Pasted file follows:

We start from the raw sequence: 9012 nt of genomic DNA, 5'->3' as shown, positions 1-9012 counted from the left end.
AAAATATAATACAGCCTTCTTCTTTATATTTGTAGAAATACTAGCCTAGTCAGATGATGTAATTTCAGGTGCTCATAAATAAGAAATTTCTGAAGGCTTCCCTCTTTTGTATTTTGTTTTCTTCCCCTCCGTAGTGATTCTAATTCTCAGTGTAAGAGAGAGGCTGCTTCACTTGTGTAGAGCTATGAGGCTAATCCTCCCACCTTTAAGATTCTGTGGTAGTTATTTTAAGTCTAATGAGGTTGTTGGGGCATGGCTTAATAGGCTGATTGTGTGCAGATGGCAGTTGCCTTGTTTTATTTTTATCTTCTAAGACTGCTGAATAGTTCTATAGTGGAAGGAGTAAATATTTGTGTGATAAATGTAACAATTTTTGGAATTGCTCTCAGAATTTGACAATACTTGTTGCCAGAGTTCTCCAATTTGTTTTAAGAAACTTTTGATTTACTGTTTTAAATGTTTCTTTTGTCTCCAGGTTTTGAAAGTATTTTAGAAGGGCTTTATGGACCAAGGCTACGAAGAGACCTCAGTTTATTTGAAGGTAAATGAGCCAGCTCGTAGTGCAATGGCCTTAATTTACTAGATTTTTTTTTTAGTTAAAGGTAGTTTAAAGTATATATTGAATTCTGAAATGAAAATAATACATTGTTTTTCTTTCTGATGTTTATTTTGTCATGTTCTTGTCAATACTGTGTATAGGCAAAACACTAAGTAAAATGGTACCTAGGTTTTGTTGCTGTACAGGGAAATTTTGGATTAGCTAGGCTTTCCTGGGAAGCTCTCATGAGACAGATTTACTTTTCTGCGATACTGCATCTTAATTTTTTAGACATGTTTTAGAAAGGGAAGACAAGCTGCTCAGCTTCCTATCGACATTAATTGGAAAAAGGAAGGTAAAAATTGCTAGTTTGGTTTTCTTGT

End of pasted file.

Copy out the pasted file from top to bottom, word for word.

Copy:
We start from the raw sequence: 9012 nt of genomic DNA, 5'->3' as shown, positions 1-9012 counted from the left end.
AAAATATAATACAGCCTTCTTCTTTATATTTGTAGAAATACTAGCCTAGTCAGATGATGTAATTTCAGGTGCTCATAAATAAGAAATTTCTGAAGGCTTCCCTCTTTTGTATTTTGTTTTCTTCCCCTCCGTAGTGATTCTAATTCTCAGTGTAAGAGAGAGGCTGCTTCACTTGTGTAGAGCTATGAGGCTAATCCTCCCACCTTTAAGATTCTGTGGTAGTTATTTTAAGTCTAATGAGGTTGTTGGGGCATGGCTTAATAGGCTGATTGTGTGCAGATGGCAGTTGCCTTGTTTTATTTTTATCTTCTAAGACTGCTGAATAGTTCTATAGTGGAAGGAGTAAATATTTGTGTGATAAATGTAACAATTTTTGGAATTGCTCTCAGAATTTGACAATACTTGTTGCCAGAGTTCTCCAATTTGTTTTAAGAAACTTTTGATTTACTGTTTTAAATGTTTCTTTTGTCTCCAGGTTTTGAAAGTATTTTAGAAGGGCTTTATGGACCAAGGCTACGAAGAGACCTCAGTTTATTTGAAGGTAAATGAGCCAGCTCGTAGTGCAATGGCCTTAATTTACTAGATTTTTTTTTTAGTTAAAGGTAGTTTAAAGTATATATTGAATTCTGAAATGAAAATAATACATTGTTTTTCTTTCTGATGTTTATTTTGTCATGTTCTTGTCAATACTGTGTATAGGCAAAACACTAAGTAAAATGGTACCTAGGTTTTGTTGCTGTACAGGGAAATTTTGGATTAGCTAGGCTTTCCTGGGAAGCTCTCATGAGACAGATTTACTTTTCTGCGATACTGCATCTTAATTTTTTAGACATGTTTTAGAAAGGGAAGACAAGCTGCTCAGCTTCCTATCGACATTAATTGGAAAAAGGAAGGTAAAAATTGCTAGTTTGGTTTTCTTGT